Wednesday, August 09, 2006

A White House Divided

I've been kind of amazed at Condi's support for the war. My impression of her had been that she was much more of the "realist" school; and when it comes to Israel, the realist school always demands capitulation and diplomacy.

I even wrote in my first post about this war that very soon after the war began Condi and her state department would start signaling it was disproportionate and needed to be brought to a close.

But now, if this article in Insight Magazine is to be believed, it turns out that this war has been the occasion of the first Bush/Condi schism. And Condi and the State Department want to end it. Whereas Bush has broken with her advice on this, has his own view and it is more aligned with the Cheney/Rumsfeld wing which wants Israel to go on, and hopefully do some work towards finishing Hizbullah off.
Secretary of State Condoleezza Rice has become increasingly dismayed over President Bush's support for Israel to continue its war with Hezbollah...

For the last 18 months,Condi was given nearly carte blanche in setting foreign policy guidelines," a senior government source familiar with the issue said. "All of a sudden, the president has a different opinion and he wants the last word."

The disagreement between Mr. Bush and Ms. Rice is over the ramifications of U.S. support for Israel's continued offensive against Lebanon. The sources said Mr. Bush believes that Israel's failure to defeat Hezbollah would encourage Iranian adventurism in neighboring Iraq. Ms. Rice has argued that the United States would be isolated both in the Middle East and Europe at a time when the administration seeks to build a consensus against Iran's nuclear weapons program.

Instead, Ms. Rice believes the United States should engage Iran and Syria to pressure Hezbollah to end the war with Israel. Ms. Rice has argued that such an effort would result in a U.S. dialogue with Damascus and Tehran on Middle East stability...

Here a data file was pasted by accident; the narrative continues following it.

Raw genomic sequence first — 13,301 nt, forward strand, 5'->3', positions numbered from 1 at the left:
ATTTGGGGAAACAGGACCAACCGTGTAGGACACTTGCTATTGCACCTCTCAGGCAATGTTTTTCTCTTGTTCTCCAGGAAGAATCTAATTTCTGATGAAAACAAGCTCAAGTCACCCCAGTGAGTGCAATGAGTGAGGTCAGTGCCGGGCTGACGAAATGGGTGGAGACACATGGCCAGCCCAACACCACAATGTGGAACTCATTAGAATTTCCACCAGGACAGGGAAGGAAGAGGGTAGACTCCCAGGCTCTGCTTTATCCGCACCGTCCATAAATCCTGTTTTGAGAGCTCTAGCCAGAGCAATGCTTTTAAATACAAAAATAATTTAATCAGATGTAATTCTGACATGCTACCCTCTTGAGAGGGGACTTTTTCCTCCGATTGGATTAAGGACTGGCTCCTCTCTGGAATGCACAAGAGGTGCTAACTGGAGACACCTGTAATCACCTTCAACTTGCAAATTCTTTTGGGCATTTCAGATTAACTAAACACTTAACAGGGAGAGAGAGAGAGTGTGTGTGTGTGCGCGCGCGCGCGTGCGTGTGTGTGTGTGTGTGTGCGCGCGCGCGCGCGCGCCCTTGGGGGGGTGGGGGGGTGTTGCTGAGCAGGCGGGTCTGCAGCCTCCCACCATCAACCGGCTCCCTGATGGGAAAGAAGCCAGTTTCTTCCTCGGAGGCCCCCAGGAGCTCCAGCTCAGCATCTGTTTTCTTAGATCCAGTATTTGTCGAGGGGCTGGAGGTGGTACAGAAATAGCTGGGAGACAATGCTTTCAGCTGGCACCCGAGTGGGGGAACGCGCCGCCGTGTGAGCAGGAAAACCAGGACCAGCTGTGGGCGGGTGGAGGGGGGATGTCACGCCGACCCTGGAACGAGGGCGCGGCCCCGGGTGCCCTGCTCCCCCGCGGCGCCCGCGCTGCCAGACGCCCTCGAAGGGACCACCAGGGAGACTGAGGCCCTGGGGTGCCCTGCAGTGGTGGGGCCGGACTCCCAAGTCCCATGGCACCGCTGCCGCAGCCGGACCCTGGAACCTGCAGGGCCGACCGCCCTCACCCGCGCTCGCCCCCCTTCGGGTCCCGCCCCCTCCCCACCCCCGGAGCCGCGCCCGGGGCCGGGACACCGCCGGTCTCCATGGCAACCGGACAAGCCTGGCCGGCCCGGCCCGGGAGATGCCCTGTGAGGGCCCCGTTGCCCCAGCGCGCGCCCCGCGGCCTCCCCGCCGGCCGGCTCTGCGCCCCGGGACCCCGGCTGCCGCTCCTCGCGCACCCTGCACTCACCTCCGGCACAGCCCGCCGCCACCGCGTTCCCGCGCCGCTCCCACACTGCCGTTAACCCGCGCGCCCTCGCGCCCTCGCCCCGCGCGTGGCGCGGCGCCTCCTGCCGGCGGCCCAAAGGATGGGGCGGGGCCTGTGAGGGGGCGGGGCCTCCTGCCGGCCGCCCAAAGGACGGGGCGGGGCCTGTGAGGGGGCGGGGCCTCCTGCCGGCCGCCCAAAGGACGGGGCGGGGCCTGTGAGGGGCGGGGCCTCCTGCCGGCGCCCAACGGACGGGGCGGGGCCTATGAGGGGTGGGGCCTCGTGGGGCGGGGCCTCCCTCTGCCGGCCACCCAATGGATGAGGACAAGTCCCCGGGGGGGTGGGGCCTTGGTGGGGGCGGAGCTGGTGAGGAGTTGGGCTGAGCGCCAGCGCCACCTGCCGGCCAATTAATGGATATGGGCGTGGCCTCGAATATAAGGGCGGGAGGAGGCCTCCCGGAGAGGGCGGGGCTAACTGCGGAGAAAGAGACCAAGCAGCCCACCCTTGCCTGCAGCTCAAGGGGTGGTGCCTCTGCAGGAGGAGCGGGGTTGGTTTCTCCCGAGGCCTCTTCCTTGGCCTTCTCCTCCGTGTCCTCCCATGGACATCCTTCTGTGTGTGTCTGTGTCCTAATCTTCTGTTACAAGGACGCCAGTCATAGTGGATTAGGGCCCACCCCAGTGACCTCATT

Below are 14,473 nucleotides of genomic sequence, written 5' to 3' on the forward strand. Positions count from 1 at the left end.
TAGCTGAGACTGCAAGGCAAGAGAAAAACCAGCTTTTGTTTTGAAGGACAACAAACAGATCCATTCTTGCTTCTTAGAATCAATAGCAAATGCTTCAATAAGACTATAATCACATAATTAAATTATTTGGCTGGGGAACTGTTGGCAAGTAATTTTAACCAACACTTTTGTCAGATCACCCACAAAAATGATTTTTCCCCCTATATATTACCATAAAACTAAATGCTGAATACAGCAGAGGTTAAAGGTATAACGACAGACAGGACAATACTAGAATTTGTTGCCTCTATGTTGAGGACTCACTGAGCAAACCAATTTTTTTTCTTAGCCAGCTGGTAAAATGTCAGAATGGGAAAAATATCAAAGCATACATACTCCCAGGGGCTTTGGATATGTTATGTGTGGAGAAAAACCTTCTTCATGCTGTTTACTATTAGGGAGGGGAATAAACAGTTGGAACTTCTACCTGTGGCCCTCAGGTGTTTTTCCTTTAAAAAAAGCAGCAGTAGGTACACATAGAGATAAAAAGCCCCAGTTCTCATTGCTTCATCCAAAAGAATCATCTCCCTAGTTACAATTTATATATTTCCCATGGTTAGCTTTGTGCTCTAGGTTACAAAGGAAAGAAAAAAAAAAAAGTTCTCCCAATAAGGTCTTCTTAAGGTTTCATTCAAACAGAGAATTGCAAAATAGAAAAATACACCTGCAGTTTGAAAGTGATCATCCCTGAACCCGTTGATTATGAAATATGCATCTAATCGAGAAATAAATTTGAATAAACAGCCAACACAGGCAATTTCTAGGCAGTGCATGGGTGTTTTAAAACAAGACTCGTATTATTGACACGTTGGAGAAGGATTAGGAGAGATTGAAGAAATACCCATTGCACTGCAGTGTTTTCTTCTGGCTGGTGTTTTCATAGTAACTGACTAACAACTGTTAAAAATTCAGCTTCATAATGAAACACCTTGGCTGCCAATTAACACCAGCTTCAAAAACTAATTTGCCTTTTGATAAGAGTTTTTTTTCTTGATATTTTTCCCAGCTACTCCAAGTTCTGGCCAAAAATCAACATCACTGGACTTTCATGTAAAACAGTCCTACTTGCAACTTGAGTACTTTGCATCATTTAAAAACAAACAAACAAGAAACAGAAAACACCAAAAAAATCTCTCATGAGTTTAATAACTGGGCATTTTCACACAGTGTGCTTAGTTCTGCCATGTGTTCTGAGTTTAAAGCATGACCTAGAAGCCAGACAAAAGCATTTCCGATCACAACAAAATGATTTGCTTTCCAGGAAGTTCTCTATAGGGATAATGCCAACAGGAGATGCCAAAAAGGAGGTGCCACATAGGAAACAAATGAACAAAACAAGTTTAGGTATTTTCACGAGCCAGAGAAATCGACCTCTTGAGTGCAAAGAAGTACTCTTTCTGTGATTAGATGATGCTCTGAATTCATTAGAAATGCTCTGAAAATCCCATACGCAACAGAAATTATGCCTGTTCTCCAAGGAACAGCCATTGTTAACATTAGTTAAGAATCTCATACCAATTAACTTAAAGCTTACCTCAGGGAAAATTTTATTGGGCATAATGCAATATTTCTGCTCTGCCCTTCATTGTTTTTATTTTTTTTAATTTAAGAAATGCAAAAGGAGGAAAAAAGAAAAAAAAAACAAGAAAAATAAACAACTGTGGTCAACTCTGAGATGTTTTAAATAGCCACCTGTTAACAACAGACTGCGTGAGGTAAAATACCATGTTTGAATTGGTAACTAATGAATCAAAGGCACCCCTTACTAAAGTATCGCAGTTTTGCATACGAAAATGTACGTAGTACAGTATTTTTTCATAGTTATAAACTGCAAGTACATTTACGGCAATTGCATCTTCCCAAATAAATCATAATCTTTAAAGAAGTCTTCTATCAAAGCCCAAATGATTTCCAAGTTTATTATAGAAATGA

Ms. Rice's biggest supporter has been Brent Scowcroft, who served under the first Bush administration as national security advisor...

A comprehensive peace settlement would not only defang the radicals in Lebanon and Palestine, and their supporters in other countries, it would also reduce the influence of Iran -- the country that, under its current ideology, poses the greatest potential threat to stability in Saudi Arabia, Iraq, Egypt and Jordan," Mr. Scowcroft wrote in a column in the Washington Post on July 30.

The sources said Mr. Bush's position has been supported by Vice President Dick Cheney, Defense Secretary Donald Rumsfeld and to a lesser extent National Security Advisor Stephen Hadley. They have urged the president to hold off international pressure and give Israel more time to cause strategic damage to Hezbollah as well as Iranian and Syrian interests in Lebanon...

Aides for Mr. Cheney have argued that the United States should have targeted Hezbollah and Syria during the war against Iraq in 2003. They said despite U.S. intelligence warnings Hezbollah was allowed to dominate Lebanon and build a formidable force along the Israeli border.

"There was talk of taking care of Hezbollah and Syria, but Condi and [then-Secretary of State Colin] Powell said 'no way. We don't need another front,'" an official said.

2 Comments:

At 9:11 PM, Blogger Attila said...

I find this stuff about Condi very depressing. Not necessarily wrong, just very depressing. I had high hopes, I guess.

 
At 11:11 AM, Blogger Alcibiades said...

Yep, it is very depressing. She's gone back to her Brent Scowcroftian "realist" roots, if, indeed, she ever departed from them.

It's even more depressing because Olmert appears intent on dithering around and losing this war, so any severe action to all the Lebanese civilians is less justifiable than if he had actually achieved an important goal, like breaking the back of Hizbullah.

 

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